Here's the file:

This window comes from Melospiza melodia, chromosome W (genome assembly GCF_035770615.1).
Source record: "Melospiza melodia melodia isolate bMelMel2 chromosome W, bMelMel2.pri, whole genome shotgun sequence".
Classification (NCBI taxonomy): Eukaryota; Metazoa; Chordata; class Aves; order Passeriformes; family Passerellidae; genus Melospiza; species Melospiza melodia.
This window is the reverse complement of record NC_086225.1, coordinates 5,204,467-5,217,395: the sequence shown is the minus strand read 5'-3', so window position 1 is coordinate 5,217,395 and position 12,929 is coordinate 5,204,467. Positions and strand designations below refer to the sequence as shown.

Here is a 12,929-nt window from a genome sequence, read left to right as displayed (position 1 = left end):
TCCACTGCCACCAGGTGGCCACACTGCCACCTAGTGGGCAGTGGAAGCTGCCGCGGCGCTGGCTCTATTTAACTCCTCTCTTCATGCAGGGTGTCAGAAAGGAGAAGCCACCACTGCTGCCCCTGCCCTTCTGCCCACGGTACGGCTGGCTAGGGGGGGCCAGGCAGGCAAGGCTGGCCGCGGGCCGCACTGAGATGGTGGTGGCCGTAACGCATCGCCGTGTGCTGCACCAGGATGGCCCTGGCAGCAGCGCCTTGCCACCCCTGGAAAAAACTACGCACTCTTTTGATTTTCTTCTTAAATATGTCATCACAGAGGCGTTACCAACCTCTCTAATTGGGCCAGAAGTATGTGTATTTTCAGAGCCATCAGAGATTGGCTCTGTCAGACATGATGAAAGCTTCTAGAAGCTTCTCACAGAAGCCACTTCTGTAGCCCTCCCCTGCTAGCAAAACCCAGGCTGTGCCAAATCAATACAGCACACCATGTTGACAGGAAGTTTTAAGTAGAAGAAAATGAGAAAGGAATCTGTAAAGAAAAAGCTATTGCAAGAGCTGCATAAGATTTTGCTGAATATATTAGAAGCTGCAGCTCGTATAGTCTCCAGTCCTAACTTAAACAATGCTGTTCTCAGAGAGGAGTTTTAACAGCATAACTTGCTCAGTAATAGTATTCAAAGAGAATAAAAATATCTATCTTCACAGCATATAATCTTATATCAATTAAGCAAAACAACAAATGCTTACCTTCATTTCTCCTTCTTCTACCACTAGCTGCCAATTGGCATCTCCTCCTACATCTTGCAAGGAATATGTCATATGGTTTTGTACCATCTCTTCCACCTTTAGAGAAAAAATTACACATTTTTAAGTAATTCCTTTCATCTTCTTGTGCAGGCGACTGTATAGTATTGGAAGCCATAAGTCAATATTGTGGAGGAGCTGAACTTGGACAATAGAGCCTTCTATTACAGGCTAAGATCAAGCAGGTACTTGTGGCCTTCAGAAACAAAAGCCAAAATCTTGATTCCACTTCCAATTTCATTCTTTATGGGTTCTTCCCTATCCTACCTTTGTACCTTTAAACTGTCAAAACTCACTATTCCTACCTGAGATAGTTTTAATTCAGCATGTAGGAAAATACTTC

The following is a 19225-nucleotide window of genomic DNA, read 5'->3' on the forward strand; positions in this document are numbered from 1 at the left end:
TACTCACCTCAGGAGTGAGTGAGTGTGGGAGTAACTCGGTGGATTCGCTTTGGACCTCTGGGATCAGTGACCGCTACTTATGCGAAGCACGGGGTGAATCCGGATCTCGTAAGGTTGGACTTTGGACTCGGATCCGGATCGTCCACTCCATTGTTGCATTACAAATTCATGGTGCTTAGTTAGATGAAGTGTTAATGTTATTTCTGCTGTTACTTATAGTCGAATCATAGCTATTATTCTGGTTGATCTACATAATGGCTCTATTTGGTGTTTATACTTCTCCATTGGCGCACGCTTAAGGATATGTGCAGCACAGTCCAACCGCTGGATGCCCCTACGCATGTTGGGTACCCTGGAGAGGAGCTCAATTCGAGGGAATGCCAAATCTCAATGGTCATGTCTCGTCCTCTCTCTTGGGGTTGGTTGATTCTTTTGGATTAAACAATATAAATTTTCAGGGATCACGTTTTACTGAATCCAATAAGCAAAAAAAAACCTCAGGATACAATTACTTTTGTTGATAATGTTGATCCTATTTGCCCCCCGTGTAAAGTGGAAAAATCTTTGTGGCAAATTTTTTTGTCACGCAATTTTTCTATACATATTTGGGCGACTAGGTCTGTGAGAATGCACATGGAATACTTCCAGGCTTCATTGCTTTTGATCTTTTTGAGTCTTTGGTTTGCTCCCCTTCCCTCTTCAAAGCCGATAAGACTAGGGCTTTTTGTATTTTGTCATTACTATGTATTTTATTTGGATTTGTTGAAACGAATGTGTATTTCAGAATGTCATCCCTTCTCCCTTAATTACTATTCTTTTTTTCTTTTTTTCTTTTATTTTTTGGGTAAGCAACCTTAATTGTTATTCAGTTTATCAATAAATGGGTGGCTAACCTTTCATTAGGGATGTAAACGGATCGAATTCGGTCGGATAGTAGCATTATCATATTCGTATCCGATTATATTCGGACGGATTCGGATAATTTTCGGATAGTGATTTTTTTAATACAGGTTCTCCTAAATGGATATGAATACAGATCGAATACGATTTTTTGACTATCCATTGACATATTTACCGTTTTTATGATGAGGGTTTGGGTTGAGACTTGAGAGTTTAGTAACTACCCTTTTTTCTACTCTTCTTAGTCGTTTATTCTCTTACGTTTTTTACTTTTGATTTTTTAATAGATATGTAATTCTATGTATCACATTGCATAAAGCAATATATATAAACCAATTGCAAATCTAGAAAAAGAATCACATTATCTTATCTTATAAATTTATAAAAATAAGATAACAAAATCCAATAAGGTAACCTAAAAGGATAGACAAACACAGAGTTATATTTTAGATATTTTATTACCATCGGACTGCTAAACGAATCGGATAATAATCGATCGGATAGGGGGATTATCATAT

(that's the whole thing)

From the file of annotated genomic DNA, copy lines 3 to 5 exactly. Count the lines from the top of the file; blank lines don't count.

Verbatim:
Classification (NCBI taxonomy): Eukaryota; Metazoa; Chordata; class Aves; order Passeriformes; family Passerellidae; genus Melospiza; species Melospiza melodia.
This window is the reverse complement of record NC_086225.1, coordinates 5,204,467-5,217,395: the sequence shown is the minus strand read 5'-3', so window position 1 is coordinate 5,217,395 and position 12,929 is coordinate 5,204,467. Positions and strand designations below refer to the sequence as shown.

Here is a 12,929-nt window from a genome sequence, read left to right as displayed (position 1 = left end):